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Liturgical convergence has many advantages.  The fact that the Revised Common Lectionary and the new Roman Catholic lectionary are nearly identical is a wonderful affirmation of Christian unity which transcends denominational divisions.  The road to the convergence of lectionaries (starting with Holy Mother Church in Advent 1969) has been mostly positive, but has had at least on casualty worth mourning.  The season of Kingdomtide, which lasted from the last Sunday in August to late November or early December (the eve of Advent), used to be more commonplace than it has become.  Certain Protestant denominations (especially Methodists) observed it.  Pockets of observance of it remain.  The theme of Kingdomtide is the Kingdom of God, in which socio-economic-political rules are equitable and justice reigns.  That emphasis remains present in the current Season after Pentecost, fortunately.

The denunciation of injustice (including corruption) club a reader over the head in the Jeremiah pericopes.  This is appropriate.  Jesus reminds us in Luke 6:43-45 that the quality of the fruit tells one about the quality of the tree.  In other words, character matters.  The wicked will face destruction (in the next life even if not in this one) in Psalm 52.  And the pericope from Revelation provides part of a vision of the establishment of the fully realized Kingdom of God.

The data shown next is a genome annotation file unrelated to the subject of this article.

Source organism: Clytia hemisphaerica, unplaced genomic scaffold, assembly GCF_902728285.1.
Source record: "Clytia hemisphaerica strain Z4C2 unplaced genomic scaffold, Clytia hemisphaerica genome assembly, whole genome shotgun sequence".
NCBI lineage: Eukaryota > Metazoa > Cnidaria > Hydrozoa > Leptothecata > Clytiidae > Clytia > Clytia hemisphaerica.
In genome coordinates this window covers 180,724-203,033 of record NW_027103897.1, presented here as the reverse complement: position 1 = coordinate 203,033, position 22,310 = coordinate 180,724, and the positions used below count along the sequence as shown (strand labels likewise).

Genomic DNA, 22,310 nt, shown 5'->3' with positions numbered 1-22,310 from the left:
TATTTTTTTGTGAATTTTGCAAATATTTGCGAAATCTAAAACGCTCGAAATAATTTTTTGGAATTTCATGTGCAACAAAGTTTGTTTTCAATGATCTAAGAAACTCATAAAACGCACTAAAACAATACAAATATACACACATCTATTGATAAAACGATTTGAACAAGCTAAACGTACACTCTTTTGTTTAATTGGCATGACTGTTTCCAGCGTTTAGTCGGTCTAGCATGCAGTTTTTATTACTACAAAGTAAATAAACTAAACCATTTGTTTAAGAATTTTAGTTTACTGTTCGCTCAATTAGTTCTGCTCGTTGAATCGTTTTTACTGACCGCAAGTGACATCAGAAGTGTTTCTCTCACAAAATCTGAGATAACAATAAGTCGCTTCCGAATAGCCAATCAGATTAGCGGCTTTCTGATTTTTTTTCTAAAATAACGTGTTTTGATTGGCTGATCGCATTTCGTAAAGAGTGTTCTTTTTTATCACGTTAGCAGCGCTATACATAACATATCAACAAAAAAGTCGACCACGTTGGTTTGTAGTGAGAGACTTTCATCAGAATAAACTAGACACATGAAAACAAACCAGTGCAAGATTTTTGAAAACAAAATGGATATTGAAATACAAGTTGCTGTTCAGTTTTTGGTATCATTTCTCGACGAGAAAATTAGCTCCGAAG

One function of rhetoric of the Kingdom of God is to condemn human systems and institutions founded on and maintained by violence, exploitation, and artificial scarcity.  There is more than enough for everyone to have enough in the Kingdom of God.  Human reality is different on the plane of existence, though, because of human sinfulness, including greed and insensitivity to needs.  The Kingdom of God is partially present among us; may it become fully present in our midst.

Religion which declares the primacy of (alleged) purity of doctrine and opposes necessary and proper movements to decrease social injustice is an opiate of the masses.  Such religion constitutes a quest for cheap grace, which makes no demands on its recipients.  The love of God and the love for God, however, command us to love our neighbors as we love ourselves.  They order us to be subversive when the established order is unjust.  They command us to break down barriers which function to make some people seem unduly holy and others unduly unworthy.  They order us to tell of and to live the divine love for the marginalized and the downtrodden.  Those are challenges worth pursuing.

KENNETH RANDOLPH TAYLOR

MARCH 21, 2015 COMMON ERA

THE FEAST OF RICHARD CHEVENIX TRENCH, ANGLICAN ARCHBISHOP OF DUBLIN

THE FEAST OF SAINT SERAPION OF THMUIS, ROMAN CATHOLIC BISHOP

THE FEAST OF THOMAS KEN, ANGLICAN BISHOP OF BATH AND WELLS

THE FEAST OF WILLIAM EDWARD HICKSON, ENGLISH MUSIC EDUCATOR AND SOCIAL REFORMER

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Adapted from this post:

https://ordinarytimedevotions.wordpress.com/2015/03/21/devotion-for-tuesday-and-wednesday-after-proper-6-year-b-elca-daily-lectionary/